As Facebook explains it, a station on the ground transmits radio Internet to one drone, which then beams it to a network of other drones via a new laser technology that Facebook’s engineers invented. The laser system can transmit data at tens of gigabits for second, Facebook says. Those other aircraft then beam the signal to villages on the ground below them.
Facebook says it has completed the prototype and will begin testing Aquila soon. “If we can get the aircraft to fly reliably, then we’re well on the road to being able to deliver the Internet to a lot of people,” said Andy Cox, engineering lead for Facebook’s aviation team. (Cox was the CEO and chief engineer of Ascenta, the U.K.-based solar-powered drone startup that Facebook acquired last year.)
Here’s the video. It’s quite something:
Should Facebook’s drones take off, they’ll share the skies with Google’s Wi-Fi balloons, which are also racing to provide Internet to some of the estimated 2.5 billion people around the world who lack access. Meanwhile, SpaceX and Virgin Galactic–backed OneWorld are working on plans to beam Internet from satellites arrayed in low-Earth orbit, much higher than the balloons or drones but lower than the satellites that provide cellular data today.
Facebook’s stated aims for Internet.org are altruistic: delivering certain basic Internet services for free, without ads, to people who can’t afford a high-speed connection. But critics charge that the concept violates the principle of net neutrality and would amount to a second-class Internet for the poor. Facebook CEO Mark Zuckerberg has responded to the complaints, arguing, “It’s not sustainable to offer the whole Internet for free.”
France Wants EU’s Right to Be Forgotten to Apply in Global Search Results
The European Union's "right to be forgotten" has been around for more than a year now. As of December there's even a framework for standardizing how search engine companies should evaluate and carry out right-to-be-forgotten requests. But some regulators want to take the controversial idea a step further.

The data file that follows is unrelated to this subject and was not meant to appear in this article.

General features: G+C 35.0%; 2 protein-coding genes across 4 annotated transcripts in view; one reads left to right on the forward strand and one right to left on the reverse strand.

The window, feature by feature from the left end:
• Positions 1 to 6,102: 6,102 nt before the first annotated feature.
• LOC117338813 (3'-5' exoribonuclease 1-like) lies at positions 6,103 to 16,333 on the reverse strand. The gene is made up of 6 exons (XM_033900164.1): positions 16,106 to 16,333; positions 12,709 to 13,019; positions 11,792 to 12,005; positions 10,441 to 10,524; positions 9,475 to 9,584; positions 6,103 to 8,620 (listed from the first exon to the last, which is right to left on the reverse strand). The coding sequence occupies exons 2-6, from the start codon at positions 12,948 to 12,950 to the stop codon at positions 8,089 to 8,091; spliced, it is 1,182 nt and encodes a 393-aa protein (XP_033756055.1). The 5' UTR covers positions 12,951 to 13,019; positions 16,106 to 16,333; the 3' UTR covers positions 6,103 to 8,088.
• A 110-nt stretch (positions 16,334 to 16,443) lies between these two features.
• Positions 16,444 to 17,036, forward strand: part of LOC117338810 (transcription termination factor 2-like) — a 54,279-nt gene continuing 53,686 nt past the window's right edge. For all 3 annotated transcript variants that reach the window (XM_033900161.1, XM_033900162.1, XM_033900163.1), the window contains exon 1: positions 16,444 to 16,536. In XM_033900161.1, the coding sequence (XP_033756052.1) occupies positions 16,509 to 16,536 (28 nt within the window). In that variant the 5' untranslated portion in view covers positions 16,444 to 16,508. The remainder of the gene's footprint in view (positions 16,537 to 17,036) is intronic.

In a blog post on Thursday, Google's global privacy counsel Peter Fleischer laid out the company's response to an order from the CNIL, France’s data protection agency. In June, the CNIL ordered that under right to be forgotten, Google should remove links in search results worldwide.
The agency said in a statement, "The CNIL considers that in order to be effective, delisting must be carried out on all extensions of the search engine and that the service provided by Google search constitutes a single processing." The idea is that results shouldn't just be removed from www.google.fr and other European Google versions; they should be removed on all of them everywhere.
Google strongly disagrees. Fleischer wrote:
While the right to be forgotten may now be the law in Europe, it is not the law globally. Moreover, there are innumerable examples around the world where content that is declared illegal under the laws of one country, would be deemed legal in others ... If the CNIL’s proposed approach were to be embraced as the standard for Internet regulation, we would find ourselves in a race to the bottom. In the end, the Internet would only be as free as the world’s least free place.
Taking France as an example, to respond to CNIL, Fleischer also pointed out that 97 percent of French Google users access the company's services through www.google.fr, so it's not like French users are frequently encountering links that they shouldn't see under right to be forgotten.
The CNIL said that Google had 15 days to begin removing links from its global search engine system before the agency began drafting a report to recommend sanctions. Google said Thursday, "we respectfully disagree with the CNIL’s assertion of global authority on this issue and we have asked the CNIL to withdraw its Formal Notice."